A defense contractor has been awarded a $35 million Pentagon contract
involving major electrical work even though it is under criminal
investigation in the electrocution deaths of at least two American
soldiers in Iraq.
The contractor, KBR, announced last week that it had won a $35.4 million contract from the Army Corps of Engineers
to design and build a convoy support center at Camp Adder in southern
Iraq. The center will include a power plant and an electrical
Senator Byron L. Dorgan,
Democrat of North Dakota, called the contract inappropriate. “This is
hardly the time to award KBR a new contract for work they’ve already
failed to perform adequately, and which put U.S. soldiers at even
greater risk,” Mr. Dorgan said.
Senator Bob Casey, Democrat of Pennsylvania, said he had formally
asked the corps whether it was confident the company could accomplish
the work and whether there were any alternative contractors.
A KBR spokeswoman, Heather Browne, said the company would comply with the military’s requirements on the contract.
Army criminal agents have reopened the death investigation of Staff
Sgt. Christopher Lee Everett, 23, a member of the Texas Army National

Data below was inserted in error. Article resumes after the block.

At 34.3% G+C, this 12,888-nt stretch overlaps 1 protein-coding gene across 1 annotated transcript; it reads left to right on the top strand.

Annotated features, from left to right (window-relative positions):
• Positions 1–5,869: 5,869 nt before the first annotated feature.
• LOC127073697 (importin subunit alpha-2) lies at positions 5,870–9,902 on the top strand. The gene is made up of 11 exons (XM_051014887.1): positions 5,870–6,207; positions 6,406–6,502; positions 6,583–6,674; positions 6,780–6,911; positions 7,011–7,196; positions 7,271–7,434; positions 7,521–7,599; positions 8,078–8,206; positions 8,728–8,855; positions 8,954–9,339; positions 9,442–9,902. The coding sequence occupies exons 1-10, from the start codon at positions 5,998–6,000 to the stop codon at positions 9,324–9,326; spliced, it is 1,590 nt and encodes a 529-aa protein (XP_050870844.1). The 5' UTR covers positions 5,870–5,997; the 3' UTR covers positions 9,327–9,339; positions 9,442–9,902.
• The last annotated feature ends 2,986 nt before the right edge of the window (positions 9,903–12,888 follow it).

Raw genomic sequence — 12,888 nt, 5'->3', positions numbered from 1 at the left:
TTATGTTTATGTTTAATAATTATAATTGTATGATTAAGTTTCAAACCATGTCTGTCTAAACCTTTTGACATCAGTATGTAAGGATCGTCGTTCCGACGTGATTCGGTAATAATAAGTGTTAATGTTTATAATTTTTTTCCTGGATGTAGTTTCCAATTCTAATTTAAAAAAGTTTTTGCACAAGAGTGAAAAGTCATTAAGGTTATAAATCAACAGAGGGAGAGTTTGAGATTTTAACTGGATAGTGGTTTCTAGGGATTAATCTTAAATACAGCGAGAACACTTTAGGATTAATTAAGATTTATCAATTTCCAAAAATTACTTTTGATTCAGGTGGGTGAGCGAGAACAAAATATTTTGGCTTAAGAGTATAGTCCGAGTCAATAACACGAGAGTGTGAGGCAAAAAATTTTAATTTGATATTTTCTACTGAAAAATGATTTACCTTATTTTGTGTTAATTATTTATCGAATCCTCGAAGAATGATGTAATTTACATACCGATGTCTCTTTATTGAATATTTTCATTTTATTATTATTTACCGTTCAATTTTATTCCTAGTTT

Guard. Sergeant Everett was killed in September 2005 in Iraq when the
power washer he was using to clean a vehicle short-circuited.
KBR and another contractor, Arkel International, performed the
electrical work on the device’s generator, according to a civil lawsuit
filed by Sergeant Everett’s family.
The Army had already reclassified another soldier’s electrocution
death as a negligent homicide caused by KBR and two of its supervisors.
Staff Sgt. Ryan Maseth, 24, a member of the Green Berets from
Pittsburgh, was electrocuted in his barracks shower. An Army
investigator said KBR’s contractor had failed to ensure that qualified
electricians and plumbers did the work in the barracks. The case is under legal review, and KBR has said it was not responsible for the death.
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